Good luck to you–what a gift you’re giving your child!

    Thank you so much, Sarah! I appreciate the reinforcement!

  5. Amber~ Care and Feeding of Wild Things

    Cherrye auguri! I haven’t checked in with you in ages and find out that you are going to receive the best little gift ever in just weeks?! Incredible! I am so happy for you. In the beginning you won’t have to worry about bilingual abilities- your family will simply communicate in the language of love! Oh how sweet, yippee! Then later your little one will soak up both languages like a little sponge. My husband speaks with our son in Italian, and I in English. We both validate our son when he speaks to us in the “other” language -for example I would say to him: “Si, e un trenino, yes it is a train” before going on in English when he speaks Italian to me. We find he is very clever in speaking Italian with his Papi’ and English with me. But we’re also very relaxed about it. We believe his little mind will easily assimilate the two languages since he is so exposed to both each and every day.

    Hey there! Thanks for the well-wishes! We are excited!!

  6. Cherrye! I cannot believe that you are due so soon! It seems like you just made the announcement!

    I struggled with this also with Simon. For me it is even harder as my husband does not speak Italian at all. So for a while I spoke only Italian and he spoke English. That still works when I am alone with Simon (he just turned 2) although I have to say that I have been slacking lately out of convenience. Where it gets tricky for me has been when I am trying to communicate to both Dan and Simon – since Dan does not speak Italian I have to use English. However my parents only speak to him in Italian and I read as many books and sing as many songs to him in Italian as possible – so while English is the language he has started to speak he does throw in Italian words (acqua, fuoco) and I am pretty sure that he understands 99% of what we say in Italian. When we were in Italy this past summer no one spoke English to him for 3 weeks and he was fine – although he did not really start speaking until after our trip. So I am going to just go with this and see where it takes us.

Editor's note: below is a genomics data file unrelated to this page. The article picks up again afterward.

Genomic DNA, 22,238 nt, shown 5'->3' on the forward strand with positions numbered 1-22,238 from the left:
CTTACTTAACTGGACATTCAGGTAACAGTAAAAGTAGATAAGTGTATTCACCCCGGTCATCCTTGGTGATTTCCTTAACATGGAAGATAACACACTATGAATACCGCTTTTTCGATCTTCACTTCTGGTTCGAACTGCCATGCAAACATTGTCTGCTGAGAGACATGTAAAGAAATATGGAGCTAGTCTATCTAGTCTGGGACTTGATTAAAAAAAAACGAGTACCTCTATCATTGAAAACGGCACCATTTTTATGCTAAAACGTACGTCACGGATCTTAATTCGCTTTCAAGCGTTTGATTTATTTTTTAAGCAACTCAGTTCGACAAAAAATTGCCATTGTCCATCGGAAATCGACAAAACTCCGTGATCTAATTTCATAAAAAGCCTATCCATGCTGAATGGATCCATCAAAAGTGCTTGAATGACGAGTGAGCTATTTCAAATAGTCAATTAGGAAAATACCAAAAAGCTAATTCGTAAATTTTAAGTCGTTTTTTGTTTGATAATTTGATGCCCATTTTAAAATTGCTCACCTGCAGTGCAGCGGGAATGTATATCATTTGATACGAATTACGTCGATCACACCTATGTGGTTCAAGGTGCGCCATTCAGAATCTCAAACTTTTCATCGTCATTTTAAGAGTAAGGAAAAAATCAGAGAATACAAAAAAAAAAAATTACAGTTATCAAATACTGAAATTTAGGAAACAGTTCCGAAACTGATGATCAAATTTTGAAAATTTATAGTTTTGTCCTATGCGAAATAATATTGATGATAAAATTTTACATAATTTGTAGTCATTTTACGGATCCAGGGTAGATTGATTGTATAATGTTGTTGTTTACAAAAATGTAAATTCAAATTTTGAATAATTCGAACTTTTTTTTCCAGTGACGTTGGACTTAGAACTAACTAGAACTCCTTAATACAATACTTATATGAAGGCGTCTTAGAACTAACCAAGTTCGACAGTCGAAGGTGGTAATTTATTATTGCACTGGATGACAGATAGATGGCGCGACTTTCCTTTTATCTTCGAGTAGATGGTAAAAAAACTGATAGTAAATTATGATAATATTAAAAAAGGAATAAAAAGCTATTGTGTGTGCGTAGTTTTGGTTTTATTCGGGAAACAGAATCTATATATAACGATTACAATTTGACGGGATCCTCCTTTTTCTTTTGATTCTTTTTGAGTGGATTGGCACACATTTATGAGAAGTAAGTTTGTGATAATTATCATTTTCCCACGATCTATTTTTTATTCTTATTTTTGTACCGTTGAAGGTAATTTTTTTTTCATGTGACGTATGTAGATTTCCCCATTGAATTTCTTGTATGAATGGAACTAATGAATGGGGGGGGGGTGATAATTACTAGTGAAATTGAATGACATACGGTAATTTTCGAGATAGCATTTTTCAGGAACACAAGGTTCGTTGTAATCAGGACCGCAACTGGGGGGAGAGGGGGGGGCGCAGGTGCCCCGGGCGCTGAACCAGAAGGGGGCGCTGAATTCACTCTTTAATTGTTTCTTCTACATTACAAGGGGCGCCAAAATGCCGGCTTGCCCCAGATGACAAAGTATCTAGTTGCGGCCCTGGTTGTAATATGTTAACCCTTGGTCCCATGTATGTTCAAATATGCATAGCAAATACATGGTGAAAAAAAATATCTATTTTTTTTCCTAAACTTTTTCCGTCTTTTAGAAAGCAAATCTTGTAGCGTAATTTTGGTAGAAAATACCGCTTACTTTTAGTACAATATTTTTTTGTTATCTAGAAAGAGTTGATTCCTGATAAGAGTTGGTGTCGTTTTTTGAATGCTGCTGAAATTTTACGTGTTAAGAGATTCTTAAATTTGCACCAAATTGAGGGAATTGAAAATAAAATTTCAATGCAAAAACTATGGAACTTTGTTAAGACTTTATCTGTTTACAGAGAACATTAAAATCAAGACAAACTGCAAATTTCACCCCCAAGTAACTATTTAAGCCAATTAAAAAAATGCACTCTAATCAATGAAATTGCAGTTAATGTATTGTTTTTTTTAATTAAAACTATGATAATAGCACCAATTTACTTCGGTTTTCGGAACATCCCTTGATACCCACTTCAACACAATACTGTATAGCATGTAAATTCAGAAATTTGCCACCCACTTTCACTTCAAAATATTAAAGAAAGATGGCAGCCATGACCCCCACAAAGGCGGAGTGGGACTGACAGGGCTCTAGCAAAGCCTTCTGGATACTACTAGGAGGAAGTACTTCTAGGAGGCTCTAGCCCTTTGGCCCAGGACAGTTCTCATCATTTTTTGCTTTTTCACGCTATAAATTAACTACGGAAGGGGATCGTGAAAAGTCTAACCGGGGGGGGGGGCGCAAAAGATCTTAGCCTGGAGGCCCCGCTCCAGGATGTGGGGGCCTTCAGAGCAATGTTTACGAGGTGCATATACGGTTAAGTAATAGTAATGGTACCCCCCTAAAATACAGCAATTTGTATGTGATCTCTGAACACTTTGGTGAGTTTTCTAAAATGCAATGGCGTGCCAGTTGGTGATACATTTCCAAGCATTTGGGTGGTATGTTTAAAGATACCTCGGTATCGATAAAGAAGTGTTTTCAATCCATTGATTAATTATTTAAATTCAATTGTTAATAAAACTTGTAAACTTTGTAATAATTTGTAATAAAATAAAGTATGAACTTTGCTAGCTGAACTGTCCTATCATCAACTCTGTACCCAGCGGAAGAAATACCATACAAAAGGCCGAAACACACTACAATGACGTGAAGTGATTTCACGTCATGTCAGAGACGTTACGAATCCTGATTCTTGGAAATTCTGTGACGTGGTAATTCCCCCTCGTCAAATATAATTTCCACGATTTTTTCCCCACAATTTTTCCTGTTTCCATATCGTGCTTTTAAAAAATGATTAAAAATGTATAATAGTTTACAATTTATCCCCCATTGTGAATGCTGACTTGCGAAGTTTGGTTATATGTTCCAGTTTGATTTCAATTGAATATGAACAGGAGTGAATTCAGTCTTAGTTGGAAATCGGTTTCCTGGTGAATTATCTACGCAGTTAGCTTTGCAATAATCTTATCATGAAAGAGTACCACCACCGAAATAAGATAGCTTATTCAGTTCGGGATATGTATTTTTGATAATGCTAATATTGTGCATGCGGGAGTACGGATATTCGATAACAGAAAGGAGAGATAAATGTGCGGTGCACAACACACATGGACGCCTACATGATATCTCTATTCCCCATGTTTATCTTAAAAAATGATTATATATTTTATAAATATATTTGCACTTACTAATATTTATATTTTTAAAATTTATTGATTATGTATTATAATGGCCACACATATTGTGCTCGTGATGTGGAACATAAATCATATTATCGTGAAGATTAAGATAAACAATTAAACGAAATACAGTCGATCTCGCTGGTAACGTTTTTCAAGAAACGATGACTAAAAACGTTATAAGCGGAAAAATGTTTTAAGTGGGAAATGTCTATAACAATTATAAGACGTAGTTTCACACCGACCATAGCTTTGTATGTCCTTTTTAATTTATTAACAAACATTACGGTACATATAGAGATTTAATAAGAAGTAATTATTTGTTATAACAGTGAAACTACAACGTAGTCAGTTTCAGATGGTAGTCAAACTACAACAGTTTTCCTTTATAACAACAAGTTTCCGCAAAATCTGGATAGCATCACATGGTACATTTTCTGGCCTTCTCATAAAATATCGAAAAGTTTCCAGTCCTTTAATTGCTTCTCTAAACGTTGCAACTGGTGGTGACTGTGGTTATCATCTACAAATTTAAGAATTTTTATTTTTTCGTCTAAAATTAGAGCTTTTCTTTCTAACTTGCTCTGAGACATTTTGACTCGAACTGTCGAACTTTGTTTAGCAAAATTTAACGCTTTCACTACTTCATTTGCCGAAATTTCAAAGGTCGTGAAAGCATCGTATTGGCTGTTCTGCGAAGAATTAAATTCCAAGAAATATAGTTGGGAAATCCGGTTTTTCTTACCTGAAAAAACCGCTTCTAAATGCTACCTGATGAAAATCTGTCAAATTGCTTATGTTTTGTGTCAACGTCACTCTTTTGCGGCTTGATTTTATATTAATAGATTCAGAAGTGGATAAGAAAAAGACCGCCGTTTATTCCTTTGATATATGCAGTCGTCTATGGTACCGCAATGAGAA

Having grown up in America in a house where only Italian was spoken I do not remember having any problems picking up English. I had American friends and I watched a lot of TV (Sesame Street, Electric Co.) and I went to pre-school and as far as I can remember or as far as my mom can remember there were never any serious issues with my ability to communicate.
    I suspect that you and your husband will find what works best for you and that your bambino/a prezioso will be a language guru before you know it 🙂 Best of luck to you both, have a great holiday and I look forward hearing about your experiences as a new parent! Ciao ciao!

    Thank you so much, Paola! I love hearing about how these different techniques are working out. I think it is definitely easier when both parents speak the same languages (like your parents), so I’ve been working on my Italian A LOT lately! 🙂

    BTW … it’s a boy!

  7. Cherrye,

    I have three bilingual children, all born in Costa Rica to an American father (yours truly) and Costa Rican mother. In CR, I always and only spoke English with them, since initially they only heard English from me. As my then wife learned more English (and eventually became very fluent), English was the language at home, since the kids heard Spanish everywhere else.

    All three children were slow to start talking, but all understood both languages perfectly. The oldest was three before she uttered a word of English, and it was because she wanted to talk to her American grandma. From then on, there was no problem. The younger two, who heard their mother speaking English, started speaking both at about the same time and, to my surpirse, never mixed them up. But I was always careful not to mix languages myself. And they always knew which language to speak to whom.